2. Objectives

In this study, we used academic rumination inventory (ARI) to examine the possible mediating role of academic rumination (in association with academic situations and failures). We expect the relationship between (positive and negative) perfectionism and depressive symptoms to be mediated by academic rumination. Finally, we knew that testing possible mediating roles of academic rumination is unique.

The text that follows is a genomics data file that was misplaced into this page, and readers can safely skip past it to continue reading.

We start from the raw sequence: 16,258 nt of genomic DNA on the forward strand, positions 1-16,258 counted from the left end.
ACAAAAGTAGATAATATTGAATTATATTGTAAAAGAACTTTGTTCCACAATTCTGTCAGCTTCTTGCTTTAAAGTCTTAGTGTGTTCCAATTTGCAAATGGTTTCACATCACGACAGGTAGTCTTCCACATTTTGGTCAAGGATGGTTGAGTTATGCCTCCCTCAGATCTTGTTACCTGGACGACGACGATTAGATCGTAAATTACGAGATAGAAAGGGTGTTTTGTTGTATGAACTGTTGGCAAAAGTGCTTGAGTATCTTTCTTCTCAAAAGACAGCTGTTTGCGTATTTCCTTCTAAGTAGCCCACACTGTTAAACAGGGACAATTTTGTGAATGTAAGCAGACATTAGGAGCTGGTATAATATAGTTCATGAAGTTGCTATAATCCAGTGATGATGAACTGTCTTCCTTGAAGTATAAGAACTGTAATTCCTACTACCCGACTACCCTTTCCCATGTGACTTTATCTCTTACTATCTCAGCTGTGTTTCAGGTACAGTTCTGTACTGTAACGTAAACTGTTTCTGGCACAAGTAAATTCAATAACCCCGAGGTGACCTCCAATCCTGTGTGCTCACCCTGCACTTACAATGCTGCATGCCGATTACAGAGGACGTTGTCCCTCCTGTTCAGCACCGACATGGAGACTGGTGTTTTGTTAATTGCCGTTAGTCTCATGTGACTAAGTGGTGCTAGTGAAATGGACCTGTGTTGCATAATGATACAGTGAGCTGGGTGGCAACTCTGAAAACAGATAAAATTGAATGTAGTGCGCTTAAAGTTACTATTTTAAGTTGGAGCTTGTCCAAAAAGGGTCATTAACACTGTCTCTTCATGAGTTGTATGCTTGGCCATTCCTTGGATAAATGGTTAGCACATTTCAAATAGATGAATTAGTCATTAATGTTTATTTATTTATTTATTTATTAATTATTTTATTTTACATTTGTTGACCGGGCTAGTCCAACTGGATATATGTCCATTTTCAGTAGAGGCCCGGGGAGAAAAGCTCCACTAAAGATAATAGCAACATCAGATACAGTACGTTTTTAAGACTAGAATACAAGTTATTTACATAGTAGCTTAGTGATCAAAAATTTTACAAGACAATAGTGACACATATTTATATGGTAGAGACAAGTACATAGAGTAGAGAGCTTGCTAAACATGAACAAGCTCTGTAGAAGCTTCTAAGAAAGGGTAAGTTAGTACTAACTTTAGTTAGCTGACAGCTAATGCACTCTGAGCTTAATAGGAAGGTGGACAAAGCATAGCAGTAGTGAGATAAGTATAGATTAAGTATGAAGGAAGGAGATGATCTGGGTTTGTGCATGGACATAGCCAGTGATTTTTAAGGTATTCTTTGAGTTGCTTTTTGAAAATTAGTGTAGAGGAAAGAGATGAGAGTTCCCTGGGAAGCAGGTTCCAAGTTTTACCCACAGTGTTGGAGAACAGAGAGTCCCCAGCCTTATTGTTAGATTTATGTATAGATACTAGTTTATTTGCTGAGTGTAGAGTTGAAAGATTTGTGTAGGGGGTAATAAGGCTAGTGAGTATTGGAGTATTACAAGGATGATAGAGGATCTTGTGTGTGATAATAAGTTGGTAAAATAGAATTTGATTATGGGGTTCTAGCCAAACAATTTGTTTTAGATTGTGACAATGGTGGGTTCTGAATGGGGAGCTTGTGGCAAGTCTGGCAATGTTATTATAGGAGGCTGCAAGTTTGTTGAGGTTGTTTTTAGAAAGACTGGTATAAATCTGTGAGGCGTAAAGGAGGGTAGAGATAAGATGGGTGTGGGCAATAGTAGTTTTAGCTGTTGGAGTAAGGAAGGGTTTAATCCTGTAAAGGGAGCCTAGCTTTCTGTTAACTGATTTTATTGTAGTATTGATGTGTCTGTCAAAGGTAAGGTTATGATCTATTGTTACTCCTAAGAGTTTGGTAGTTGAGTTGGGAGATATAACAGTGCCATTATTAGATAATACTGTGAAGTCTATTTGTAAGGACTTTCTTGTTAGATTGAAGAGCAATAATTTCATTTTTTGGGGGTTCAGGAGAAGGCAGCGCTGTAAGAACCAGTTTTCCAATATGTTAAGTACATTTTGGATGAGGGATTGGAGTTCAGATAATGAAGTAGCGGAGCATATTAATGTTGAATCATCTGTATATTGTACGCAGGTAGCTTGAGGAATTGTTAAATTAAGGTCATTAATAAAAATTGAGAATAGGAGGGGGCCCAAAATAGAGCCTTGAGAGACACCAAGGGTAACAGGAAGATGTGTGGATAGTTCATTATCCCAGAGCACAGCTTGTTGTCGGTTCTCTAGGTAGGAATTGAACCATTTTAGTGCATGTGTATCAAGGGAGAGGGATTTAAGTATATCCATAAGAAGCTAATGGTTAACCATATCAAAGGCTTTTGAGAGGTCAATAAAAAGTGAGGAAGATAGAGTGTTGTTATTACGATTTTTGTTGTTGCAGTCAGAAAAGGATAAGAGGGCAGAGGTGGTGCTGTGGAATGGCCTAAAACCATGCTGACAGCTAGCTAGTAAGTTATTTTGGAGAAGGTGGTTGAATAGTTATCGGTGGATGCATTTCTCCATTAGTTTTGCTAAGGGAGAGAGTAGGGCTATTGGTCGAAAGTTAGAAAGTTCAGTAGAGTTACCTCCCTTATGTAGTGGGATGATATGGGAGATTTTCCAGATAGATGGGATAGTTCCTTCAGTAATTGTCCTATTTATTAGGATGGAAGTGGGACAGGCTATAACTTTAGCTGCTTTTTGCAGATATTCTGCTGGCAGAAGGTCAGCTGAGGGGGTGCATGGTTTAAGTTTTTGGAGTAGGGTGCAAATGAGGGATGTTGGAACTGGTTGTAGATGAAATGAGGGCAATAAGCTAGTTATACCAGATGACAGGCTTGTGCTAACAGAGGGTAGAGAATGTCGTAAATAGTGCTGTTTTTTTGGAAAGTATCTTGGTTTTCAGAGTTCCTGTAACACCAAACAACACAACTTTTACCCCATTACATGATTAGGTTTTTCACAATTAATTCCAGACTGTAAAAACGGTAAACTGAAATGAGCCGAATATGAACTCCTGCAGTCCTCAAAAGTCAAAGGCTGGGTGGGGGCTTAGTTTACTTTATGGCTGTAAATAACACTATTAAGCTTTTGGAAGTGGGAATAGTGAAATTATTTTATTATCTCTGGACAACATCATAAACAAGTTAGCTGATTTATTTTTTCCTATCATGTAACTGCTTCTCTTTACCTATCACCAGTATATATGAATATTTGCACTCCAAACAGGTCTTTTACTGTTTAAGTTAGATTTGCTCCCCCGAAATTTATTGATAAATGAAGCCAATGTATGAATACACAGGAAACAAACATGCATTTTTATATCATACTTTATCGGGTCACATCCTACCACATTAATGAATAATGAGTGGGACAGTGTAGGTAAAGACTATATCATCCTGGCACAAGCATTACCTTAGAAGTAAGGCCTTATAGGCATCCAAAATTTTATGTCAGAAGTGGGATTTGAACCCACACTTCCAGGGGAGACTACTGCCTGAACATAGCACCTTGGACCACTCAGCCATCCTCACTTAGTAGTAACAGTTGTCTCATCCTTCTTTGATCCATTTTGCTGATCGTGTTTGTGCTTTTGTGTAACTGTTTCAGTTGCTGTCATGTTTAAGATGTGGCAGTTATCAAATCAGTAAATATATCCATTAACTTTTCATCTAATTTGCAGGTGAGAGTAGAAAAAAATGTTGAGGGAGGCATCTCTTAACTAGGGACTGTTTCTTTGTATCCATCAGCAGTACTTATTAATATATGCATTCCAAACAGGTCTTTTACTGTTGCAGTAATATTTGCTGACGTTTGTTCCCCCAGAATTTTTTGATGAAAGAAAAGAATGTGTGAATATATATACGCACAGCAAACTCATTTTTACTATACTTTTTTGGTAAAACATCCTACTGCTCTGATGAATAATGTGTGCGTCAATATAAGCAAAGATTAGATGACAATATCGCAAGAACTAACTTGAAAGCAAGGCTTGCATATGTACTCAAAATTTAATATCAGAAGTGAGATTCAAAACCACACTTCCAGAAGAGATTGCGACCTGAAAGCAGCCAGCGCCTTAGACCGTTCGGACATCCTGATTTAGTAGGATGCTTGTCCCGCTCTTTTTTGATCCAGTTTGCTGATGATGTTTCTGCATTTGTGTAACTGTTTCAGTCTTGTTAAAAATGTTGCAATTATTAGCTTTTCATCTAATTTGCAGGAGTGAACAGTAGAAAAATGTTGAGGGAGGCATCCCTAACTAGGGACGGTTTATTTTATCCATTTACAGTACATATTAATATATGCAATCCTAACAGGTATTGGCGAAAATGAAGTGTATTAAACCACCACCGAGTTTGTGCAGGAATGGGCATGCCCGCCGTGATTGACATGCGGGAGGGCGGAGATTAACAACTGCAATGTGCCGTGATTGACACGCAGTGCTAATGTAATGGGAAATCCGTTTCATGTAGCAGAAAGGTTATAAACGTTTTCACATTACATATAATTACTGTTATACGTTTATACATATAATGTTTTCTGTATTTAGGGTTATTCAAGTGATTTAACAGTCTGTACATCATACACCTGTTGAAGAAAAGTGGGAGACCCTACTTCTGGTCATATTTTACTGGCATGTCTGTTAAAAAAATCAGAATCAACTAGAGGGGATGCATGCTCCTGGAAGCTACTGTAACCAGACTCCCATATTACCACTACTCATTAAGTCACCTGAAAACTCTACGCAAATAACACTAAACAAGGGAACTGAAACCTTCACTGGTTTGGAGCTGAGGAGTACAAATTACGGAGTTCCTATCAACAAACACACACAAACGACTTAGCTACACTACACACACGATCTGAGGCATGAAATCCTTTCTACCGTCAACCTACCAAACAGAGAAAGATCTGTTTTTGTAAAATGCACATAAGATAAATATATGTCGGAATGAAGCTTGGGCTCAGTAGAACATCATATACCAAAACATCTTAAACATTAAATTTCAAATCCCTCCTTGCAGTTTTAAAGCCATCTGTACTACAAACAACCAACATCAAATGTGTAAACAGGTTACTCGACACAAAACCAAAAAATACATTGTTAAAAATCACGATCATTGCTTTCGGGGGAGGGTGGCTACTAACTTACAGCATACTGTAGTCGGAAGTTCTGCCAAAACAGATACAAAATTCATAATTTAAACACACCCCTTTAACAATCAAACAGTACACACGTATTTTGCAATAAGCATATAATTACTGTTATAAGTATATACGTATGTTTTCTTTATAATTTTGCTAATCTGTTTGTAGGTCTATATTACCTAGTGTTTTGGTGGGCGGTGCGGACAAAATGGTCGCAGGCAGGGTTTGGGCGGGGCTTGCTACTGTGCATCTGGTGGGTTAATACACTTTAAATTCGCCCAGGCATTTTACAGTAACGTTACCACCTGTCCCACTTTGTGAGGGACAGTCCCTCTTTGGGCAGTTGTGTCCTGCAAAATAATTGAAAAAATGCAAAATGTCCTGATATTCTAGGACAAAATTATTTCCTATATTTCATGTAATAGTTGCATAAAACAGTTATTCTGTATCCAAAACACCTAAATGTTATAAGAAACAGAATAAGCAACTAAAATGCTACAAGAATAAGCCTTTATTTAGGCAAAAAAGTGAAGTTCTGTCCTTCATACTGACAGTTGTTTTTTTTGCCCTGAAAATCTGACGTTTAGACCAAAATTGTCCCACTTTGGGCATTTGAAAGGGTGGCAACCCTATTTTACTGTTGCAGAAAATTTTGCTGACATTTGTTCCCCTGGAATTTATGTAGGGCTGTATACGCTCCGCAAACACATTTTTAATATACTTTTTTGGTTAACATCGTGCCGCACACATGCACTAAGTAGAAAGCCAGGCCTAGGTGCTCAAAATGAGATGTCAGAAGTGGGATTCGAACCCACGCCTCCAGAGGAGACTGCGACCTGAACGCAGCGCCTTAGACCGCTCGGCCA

3. Patients and Methods

The present study has a correlational design. Study population consisted of all undergraduate students (9223) of Shahid Chamran University of Ahvaz during academic year of 2011 - 2012. Using Cochran formula, a sample of 368 undergraduate students of both sexes were selected by multi-stage random sampling method. Complete returns were available for a sample of 260 subjects (134 girls and 126 boys; mean age = 22.21 years, SD = 1.48). Positive and negative perfectionism scale (PANPS), beck depression inventory-II (BDI-II), and the academic rumination inventory (ARI) were used to collect the data.

3.1. Positive and Negative Perfectionism Scale